If you find it hard to trust the product information you find through the blogs, Twitter feeds and video of the Web, then the full transparency mission of Cmp.ly will resonate with you. If you are a brand playing wait-and-see on social media marketing because you fear regulation, Cmp.ly might be a solution for you.
Cmp.ly makes it easy for a brand to signal the presence of a material connection — payment of any sort— between itself, bloggers and other digital producers through a system called iconic compliance. Using Cmp.ly, a brand sets up an iconic tag at the beginning of a social media campaign and then invites its influencers to participate. All social media elements materially connected to the brand running that campaign — from Tweets to blogs — clearly signal the degree of their relationship — from promo to sponsorship — by using the appropriate icon. Consumers will see immediately whether a blog post, Tweet or video is materially connected.
Cmp.ly was created as a solution when the FTC updated its guidelines related to testimonials and endorsements Oct. 5, 2009, extending them to the digital sphere.
Industry observers say the FTC update was past due.
“The FTC has not done a terrific job of protecting consumers,” said Joe Cappo, who was a publisher for 20 years at Crain Communications, and who now consults and teaches at DePaul University, Chicago. “There are no rules to govern all this stuff. “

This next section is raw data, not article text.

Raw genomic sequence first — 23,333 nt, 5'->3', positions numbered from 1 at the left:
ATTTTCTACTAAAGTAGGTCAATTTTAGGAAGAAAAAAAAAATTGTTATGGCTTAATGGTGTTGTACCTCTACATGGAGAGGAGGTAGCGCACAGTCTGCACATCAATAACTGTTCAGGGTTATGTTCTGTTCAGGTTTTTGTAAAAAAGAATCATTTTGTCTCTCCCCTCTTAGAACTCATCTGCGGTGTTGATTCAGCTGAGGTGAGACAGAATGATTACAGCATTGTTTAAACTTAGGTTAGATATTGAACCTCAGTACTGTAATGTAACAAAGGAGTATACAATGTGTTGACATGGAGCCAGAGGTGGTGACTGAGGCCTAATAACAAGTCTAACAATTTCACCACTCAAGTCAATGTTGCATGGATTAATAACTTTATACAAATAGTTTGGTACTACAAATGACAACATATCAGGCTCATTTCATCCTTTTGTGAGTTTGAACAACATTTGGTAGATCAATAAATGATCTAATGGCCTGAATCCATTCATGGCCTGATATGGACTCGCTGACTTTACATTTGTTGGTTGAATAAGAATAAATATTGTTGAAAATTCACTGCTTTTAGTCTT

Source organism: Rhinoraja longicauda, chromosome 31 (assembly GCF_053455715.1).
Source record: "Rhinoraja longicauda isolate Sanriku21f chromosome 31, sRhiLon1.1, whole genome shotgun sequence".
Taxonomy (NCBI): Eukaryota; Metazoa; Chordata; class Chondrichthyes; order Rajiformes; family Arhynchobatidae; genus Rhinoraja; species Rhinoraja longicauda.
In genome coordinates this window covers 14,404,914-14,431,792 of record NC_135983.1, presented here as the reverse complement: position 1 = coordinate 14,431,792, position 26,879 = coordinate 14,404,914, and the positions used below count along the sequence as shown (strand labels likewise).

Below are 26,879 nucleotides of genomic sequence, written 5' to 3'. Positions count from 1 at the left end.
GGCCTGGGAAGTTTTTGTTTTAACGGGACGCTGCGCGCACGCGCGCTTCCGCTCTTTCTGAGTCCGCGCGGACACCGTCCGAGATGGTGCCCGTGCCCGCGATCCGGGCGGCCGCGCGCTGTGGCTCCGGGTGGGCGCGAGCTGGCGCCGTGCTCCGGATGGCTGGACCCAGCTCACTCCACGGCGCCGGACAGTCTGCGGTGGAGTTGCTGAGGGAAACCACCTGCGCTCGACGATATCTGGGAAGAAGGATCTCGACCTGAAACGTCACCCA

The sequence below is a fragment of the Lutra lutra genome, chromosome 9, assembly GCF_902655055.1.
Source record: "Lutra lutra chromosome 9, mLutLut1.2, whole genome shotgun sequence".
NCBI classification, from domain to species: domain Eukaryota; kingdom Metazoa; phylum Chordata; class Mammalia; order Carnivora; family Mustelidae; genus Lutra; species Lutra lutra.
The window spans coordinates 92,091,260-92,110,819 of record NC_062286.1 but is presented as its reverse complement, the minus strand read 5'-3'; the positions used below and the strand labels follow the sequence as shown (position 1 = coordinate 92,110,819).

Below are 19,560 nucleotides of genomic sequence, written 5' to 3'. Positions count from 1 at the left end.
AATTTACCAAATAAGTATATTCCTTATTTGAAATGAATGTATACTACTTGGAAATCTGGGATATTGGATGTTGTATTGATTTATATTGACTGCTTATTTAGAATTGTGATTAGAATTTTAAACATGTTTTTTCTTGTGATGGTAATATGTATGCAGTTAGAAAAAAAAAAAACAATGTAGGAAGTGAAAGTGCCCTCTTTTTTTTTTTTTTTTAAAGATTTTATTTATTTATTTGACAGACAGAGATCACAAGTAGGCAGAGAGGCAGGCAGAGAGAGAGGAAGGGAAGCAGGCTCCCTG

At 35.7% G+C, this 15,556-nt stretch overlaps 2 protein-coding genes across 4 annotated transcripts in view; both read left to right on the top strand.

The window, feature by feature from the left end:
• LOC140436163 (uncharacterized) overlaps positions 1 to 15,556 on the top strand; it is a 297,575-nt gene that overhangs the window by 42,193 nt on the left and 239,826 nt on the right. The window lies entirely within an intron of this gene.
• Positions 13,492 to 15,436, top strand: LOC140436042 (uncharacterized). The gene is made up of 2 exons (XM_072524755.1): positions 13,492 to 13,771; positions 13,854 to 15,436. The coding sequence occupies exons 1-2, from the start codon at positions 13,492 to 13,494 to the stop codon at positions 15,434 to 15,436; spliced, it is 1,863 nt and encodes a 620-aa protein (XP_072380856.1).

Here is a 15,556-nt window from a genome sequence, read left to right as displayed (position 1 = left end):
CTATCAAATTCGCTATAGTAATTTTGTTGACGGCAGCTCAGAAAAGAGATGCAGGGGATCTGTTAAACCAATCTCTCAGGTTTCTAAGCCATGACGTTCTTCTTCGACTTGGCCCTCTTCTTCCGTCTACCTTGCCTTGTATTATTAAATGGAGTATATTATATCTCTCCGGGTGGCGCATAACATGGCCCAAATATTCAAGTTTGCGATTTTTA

“When a media becomes as important as network television, I think someone needs to step in and set up the ground rules. “
“I believe that a lot of bad information creates the demand for good information,” Cappo said. “There are too many bloggers who don’t care, who are just doing it to make money or to make trouble. Can we regulate it? It would be very difficult.“
The FTC update caused an uproar among bloggers at the time. Some felt the Internet rules stomped on their rights to free speech and they criticized the rules for being impossible to implement.
Internet marketer and social media guru Chris Brogan responded to the FTC by calling out to bloggers to provide voluntary full disclosure. Brogan’s marketing company specializes in developing social media marketing campaigns for brands. At the same time, a blog disclosurepolicy.org was launched to help bloggers develop their own full disclosure rules – the site has not been updated recently.
“Traditionally journalists had certain ethical standards to abide by, while Joe Shmo on the street — did not necessarily,” said Daliah Saper, a Chicago-based attorney at a recent session on the FTC rules at Social Media Week Chicago. “The traditional definition of journalists does not exist necessarily any more and that is why the new media guidelines were added,” she added.
But brands, not blogs, are the focus of FTC scrutiny and the solutions developed by Cmp.ly meet FTC regulations exactly, said Ruth Wagner, VP Sales/Shareholder for the company who was also present at the Social Media Week session.
Wagner says cmp.ly is the only commercial solution available and that it is at the vanguard of a move toward transparency and full disclosure.